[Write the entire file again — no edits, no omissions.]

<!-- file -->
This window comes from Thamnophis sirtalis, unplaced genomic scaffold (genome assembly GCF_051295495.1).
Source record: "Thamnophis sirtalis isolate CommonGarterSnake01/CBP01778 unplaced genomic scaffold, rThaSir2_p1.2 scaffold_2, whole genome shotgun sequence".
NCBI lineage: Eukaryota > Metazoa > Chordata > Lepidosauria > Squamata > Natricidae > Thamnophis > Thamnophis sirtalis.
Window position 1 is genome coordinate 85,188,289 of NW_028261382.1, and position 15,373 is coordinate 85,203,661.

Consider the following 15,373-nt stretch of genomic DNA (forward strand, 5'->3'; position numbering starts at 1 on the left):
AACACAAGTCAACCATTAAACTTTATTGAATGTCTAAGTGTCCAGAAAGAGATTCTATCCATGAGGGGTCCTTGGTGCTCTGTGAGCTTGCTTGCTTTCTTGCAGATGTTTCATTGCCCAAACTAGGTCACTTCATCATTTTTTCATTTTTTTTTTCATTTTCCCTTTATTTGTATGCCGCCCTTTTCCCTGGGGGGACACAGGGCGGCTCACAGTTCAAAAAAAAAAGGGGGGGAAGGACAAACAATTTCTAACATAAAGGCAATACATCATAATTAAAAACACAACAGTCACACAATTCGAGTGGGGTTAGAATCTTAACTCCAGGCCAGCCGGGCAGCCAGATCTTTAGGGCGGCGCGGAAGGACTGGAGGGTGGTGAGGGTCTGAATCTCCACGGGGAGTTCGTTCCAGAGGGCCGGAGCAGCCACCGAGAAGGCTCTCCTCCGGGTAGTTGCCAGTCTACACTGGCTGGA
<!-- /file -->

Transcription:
This window comes from Thamnophis sirtalis, unplaced genomic scaffold (genome assembly GCF_051295495.1).
Source record: "Thamnophis sirtalis isolate CommonGarterSnake01/CBP01778 unplaced genomic scaffold, rThaSir2_p1.2 scaffold_2, whole genome shotgun sequence".
NCBI lineage: Eukaryota > Metazoa > Chordata > Lepidosauria > Squamata > Natricidae > Thamnophis > Thamnophis sirtalis.
Window position 1 is genome coordinate 85,188,289 of NW_028261382.1, and position 15,373 is coordinate 85,203,661.

Consider the following 15,373-nt stretch of genomic DNA (forward strand, 5'->3'; position numbering starts at 1 on the left):
AACACAAGTCAACCATTAAACTTTATTGAATGTCTAAGTGTCCAGAAAGAGATTCTATCCATGAGGGGTCCTTGGTGCTCTGTGAGCTTGCTTGCTTTCTTGCAGATGTTTCATTGCCCAAACTAGGTCACTTCATCATTTTTTCATTTTTTTTTTCATTTTCCCTTTATTTGTATGCCGCCCTTTTCCCTGGGGGGACACAGGGCGGCTCACAGTTCAAAAAAAAAAGGGGGGGAAGGACAAACAATTTCTAACATAAAGGCAATACATCATAATTAAAAACACAACAGTCACACAATTCGAGTGGGGTTAGAATCTTAACTCCAGGCCAGCCGGGCAGCCAGATCTTTAGGGCGGCGCGGAAGGACTGGAGGGTGGTGAGGGTCTGAATCTCCACGGGGAGTTCGTTCCAGAGGGCCGGAGCAGCCACCGAGAAGGCTCTCCTCCGGGTAGTTGCCAGTCTACACTGGCTGGA